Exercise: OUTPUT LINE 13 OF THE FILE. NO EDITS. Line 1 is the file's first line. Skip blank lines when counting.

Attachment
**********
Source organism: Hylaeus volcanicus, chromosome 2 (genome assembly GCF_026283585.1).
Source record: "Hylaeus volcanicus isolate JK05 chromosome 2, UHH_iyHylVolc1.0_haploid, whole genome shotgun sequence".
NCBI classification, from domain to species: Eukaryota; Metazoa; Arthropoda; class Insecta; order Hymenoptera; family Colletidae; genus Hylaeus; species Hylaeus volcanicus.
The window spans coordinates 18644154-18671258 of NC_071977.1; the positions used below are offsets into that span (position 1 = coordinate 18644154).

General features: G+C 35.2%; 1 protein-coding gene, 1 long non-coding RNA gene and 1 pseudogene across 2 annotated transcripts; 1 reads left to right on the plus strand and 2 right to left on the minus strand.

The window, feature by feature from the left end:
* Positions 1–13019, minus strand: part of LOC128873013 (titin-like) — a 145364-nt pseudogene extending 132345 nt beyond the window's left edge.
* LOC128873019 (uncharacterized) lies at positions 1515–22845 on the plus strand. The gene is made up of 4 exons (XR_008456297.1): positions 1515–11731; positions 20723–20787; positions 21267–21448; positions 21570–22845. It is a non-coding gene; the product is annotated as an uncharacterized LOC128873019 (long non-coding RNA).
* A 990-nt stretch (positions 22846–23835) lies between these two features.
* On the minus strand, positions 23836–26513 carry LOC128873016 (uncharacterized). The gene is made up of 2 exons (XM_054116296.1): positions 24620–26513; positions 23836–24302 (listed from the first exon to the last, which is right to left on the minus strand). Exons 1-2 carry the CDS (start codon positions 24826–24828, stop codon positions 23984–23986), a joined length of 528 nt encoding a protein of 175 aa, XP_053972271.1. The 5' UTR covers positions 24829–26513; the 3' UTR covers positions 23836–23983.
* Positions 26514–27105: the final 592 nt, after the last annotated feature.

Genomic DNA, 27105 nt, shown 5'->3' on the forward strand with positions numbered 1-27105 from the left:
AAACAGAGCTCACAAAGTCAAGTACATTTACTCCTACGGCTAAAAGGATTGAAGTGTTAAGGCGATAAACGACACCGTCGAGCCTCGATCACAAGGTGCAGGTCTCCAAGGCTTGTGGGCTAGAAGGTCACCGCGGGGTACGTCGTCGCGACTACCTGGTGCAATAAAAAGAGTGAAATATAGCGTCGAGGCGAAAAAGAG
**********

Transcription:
AAACAGAGCTCACAAAGTCAAGTACATTTACTCCTACGGCTAAAAGGATTGAAGTGTTAAGGCGATAAACGACACCGTCGAGCCTCGATCACAAGGTGCAGGTCTCCAAGGCTTGTGGGCTAGAAGGTCACCGCGGGGTACGTCGTCGCGACTACCTGGTGCAATAAAAAGAGTGAAATATAGCGTCGAGGCGAAAAAGAG